Meanwhile, on September 2, 2002, an alias writ of execution11 was issued by MeTC- Branch 7 in connection with the case between PMMSI and MBI. On November 8, 2002, the properties covered by TCT Nos. S-100612 and S-100613 were sold in a public auction in which respondent Alberto Compas (Compas) was the winning bidder and had the sale annotated on both titles on November 11, 2002. The Final Deed of Sale12 was issued to Compas after PMMSI failed to redeem the said properties during the redemption period which expired on November 11, 2003.
LRC Case No. LP-05-0089
On September 28, 2005, Compas filed a petition for the cancellation of TCT Nos. S-100612 and S-100613 and for the issuance of new titles in his name before RTC-Las Piñas, which was docketed as LRC Case No. LP-05-0089. Upon learning that TCT No. S-100162 had been cancelled and TCT No. T-95712 had been issued in its place under EOI's name, Compas filed his Motion to Admit Amended Petition,13 dated March 3, 2008.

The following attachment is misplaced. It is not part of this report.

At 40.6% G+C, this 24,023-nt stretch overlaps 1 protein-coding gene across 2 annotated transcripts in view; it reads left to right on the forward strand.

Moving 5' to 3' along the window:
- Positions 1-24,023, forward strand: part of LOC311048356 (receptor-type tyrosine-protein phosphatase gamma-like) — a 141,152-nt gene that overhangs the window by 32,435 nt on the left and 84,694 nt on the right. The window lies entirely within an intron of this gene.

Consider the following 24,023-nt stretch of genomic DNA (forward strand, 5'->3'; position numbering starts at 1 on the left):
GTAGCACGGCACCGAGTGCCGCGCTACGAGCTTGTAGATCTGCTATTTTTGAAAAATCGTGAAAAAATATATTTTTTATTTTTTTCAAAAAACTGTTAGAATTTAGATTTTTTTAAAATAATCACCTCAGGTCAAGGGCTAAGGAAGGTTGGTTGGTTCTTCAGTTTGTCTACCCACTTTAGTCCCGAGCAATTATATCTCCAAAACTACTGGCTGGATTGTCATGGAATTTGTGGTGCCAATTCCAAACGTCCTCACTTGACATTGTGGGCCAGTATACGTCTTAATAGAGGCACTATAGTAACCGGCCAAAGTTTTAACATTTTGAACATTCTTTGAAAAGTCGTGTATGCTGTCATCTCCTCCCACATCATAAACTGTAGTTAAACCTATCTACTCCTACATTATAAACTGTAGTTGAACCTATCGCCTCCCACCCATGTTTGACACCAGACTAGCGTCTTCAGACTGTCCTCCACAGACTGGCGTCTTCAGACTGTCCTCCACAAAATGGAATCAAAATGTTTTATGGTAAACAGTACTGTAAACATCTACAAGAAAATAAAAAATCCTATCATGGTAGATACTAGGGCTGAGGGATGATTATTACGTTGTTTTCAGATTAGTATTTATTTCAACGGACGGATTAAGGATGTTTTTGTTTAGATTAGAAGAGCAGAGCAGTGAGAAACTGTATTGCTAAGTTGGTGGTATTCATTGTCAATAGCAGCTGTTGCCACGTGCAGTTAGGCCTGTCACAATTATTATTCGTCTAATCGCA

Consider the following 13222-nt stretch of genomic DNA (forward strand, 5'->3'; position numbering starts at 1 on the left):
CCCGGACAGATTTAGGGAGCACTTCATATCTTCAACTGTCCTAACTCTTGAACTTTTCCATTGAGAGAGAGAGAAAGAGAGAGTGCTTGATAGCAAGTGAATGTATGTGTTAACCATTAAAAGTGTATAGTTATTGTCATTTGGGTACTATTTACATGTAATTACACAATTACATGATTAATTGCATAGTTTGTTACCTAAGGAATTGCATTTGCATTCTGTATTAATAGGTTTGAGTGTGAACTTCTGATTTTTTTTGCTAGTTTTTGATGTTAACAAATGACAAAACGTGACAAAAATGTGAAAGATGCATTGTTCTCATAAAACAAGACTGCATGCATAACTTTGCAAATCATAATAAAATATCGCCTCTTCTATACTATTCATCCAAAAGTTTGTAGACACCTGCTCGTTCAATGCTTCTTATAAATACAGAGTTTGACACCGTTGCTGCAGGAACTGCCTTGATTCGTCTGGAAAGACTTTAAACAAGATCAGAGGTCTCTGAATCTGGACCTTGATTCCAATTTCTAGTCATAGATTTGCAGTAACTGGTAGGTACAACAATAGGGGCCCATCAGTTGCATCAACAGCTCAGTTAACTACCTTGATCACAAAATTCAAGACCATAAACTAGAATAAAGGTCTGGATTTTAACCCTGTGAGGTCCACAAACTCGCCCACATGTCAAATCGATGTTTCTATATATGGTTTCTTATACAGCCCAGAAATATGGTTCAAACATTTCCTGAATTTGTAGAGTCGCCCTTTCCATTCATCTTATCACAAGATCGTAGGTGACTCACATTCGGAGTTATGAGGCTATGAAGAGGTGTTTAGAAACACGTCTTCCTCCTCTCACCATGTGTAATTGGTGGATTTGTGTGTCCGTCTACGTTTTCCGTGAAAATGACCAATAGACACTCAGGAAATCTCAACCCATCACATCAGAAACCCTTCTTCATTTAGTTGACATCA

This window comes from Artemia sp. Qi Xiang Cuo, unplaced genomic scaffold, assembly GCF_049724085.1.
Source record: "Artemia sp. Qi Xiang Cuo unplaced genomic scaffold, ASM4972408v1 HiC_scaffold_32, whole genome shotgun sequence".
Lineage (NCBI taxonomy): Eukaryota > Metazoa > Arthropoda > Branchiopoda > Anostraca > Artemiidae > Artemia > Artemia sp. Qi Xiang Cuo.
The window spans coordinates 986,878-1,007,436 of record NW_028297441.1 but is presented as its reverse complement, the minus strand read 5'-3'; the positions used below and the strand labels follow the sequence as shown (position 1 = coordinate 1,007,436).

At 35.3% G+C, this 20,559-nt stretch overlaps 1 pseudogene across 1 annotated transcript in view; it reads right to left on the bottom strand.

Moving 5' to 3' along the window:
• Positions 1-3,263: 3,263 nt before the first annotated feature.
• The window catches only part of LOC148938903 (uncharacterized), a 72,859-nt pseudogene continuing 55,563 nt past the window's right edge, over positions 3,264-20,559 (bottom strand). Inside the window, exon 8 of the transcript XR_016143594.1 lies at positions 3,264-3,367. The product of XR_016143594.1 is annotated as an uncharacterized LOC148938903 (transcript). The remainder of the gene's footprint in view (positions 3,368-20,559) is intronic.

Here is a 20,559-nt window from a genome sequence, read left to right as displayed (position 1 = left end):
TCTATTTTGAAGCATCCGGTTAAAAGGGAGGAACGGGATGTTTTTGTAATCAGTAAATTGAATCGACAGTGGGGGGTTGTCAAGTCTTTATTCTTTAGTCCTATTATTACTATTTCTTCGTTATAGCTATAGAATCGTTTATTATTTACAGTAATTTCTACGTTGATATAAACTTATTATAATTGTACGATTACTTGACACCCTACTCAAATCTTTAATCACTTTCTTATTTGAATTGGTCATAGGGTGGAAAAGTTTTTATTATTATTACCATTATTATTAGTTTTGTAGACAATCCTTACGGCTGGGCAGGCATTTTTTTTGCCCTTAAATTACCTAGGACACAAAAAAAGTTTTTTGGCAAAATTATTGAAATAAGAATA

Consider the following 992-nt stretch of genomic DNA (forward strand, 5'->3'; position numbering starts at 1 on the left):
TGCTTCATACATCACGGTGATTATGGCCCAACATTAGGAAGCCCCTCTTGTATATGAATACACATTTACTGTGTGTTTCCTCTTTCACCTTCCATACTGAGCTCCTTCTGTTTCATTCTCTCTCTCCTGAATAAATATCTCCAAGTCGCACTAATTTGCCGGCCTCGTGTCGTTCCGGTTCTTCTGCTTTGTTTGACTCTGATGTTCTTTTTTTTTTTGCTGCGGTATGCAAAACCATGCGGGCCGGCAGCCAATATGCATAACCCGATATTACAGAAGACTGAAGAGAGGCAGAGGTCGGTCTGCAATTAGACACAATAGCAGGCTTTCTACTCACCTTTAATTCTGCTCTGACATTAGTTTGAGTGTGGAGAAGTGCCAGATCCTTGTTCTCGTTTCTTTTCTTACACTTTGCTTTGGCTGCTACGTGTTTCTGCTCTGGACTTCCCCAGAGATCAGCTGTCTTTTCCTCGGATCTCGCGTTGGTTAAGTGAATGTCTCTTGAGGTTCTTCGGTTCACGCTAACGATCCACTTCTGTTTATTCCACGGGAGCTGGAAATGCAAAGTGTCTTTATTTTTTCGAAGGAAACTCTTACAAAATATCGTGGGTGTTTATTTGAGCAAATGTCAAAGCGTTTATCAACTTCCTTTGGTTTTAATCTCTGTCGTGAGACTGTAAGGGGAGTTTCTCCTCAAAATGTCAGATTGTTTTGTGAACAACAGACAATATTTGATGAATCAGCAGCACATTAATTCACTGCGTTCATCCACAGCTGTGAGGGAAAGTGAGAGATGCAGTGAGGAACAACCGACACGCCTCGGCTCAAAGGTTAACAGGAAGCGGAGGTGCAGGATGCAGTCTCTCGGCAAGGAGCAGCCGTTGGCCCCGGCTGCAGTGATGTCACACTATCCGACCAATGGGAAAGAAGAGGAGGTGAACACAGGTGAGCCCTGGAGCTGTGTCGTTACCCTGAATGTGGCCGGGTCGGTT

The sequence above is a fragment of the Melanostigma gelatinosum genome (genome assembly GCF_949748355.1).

EOI filed two motions to dismiss the Amended Petition of Compas.14 On July 15, 2009, the first motion to dismiss was filed on the ground of failure to state a cause of action.15 It was denied by RTC-Las Piñas on the ground that Compas could rightfully enforce its lien on the property under EOI's name.16
On May 21, 2010, EOI filed a second motion to dismiss arguing that under Section 108 of Presidential Decree (P.D.) No. 1529, or the Property Registration Decree, the court with jurisdiction was the court where the original registration was filed and docketed.17 Hence, the case should have been filed with the court which heard the proceedings for original registration docketed as LRC No.N-1238.
The RTC Order
On October 7, 2010, the RTC-Las Piñas issued an order denying EOI's second motion to dismiss on the ground that Section 108 of P.D. No. 1529 was inapplicable and that it was vested with jurisdiction under Section 2 thereof.
EOI sought the reconsideration18 of the October 7, 2010 Order of the RTC -Las Piñas denying its second motion to dismiss, but said court denied the motion in its Order, dated March 4, 2011.